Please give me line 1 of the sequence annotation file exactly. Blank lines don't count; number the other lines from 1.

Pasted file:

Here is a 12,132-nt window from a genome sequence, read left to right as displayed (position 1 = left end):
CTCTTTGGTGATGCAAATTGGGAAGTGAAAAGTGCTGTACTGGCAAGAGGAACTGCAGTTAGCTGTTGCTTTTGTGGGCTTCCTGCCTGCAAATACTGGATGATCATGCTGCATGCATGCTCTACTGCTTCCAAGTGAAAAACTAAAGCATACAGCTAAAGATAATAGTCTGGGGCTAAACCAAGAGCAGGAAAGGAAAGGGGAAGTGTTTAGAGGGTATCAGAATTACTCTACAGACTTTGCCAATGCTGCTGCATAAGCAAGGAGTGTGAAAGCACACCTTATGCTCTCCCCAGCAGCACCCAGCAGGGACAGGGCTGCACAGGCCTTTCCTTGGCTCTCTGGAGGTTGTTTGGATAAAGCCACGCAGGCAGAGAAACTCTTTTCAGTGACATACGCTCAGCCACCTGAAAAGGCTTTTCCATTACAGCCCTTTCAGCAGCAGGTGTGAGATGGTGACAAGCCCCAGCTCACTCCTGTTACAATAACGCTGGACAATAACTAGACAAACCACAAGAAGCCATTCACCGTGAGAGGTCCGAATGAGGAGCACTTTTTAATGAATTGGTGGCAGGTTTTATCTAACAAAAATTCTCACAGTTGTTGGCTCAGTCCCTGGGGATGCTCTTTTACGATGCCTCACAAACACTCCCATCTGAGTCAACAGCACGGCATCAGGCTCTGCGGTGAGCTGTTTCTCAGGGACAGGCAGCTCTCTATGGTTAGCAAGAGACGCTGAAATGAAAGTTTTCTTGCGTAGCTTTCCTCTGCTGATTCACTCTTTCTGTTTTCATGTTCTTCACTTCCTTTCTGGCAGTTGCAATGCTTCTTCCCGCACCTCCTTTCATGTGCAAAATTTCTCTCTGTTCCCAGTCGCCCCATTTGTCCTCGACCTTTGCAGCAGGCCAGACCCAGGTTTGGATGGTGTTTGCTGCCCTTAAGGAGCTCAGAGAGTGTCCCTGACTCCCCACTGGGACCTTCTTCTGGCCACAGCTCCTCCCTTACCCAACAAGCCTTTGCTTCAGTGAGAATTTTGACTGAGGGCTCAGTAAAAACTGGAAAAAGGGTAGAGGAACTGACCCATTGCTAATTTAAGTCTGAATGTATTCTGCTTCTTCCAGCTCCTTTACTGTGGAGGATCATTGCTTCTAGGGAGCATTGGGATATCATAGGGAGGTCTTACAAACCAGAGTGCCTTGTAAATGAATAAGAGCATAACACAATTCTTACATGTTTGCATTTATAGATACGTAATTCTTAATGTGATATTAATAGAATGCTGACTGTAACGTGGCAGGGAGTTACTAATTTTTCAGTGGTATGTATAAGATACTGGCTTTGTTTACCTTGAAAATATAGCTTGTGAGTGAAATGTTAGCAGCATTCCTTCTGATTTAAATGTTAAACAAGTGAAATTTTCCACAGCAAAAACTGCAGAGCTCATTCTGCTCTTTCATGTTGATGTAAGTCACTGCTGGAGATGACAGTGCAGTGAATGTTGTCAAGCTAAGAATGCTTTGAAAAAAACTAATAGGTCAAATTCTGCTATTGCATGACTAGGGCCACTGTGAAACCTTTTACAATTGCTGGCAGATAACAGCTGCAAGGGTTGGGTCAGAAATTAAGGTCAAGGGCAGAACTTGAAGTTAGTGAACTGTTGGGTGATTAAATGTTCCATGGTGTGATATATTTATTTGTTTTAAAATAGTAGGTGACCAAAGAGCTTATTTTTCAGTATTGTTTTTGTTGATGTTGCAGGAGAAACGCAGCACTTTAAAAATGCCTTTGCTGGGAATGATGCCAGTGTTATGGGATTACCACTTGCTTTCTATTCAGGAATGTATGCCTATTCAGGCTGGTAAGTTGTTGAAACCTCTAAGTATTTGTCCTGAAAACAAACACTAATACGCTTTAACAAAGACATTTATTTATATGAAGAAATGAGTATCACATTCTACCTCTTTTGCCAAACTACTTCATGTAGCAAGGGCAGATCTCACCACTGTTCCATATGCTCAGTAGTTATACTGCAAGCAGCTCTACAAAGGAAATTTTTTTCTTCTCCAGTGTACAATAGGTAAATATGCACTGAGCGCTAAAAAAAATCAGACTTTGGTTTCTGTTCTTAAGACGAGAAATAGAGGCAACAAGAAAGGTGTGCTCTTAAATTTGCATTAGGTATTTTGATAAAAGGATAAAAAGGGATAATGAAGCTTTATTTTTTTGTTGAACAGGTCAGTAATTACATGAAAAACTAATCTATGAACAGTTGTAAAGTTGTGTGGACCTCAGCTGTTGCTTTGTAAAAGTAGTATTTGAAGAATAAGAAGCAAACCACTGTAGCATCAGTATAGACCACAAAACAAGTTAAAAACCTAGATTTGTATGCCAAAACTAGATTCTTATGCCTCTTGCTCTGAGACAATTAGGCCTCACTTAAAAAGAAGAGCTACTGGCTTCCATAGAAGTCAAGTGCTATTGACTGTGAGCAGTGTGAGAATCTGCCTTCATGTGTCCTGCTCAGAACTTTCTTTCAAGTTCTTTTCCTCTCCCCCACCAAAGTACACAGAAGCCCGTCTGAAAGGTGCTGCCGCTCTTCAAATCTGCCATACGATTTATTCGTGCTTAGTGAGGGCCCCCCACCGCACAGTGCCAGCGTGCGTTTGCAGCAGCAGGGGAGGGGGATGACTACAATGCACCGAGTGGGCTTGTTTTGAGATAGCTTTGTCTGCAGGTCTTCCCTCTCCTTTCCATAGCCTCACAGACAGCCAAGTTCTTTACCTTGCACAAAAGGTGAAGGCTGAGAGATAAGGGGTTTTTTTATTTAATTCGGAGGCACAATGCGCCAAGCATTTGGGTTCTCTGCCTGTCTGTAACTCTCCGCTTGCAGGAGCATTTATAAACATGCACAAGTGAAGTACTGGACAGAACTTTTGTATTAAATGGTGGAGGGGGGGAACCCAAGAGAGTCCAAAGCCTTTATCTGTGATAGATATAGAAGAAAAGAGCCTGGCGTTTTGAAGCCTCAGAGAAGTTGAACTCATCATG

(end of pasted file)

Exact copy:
Here is a 12,132-nt window from a genome sequence, read left to right as displayed (position 1 = left end):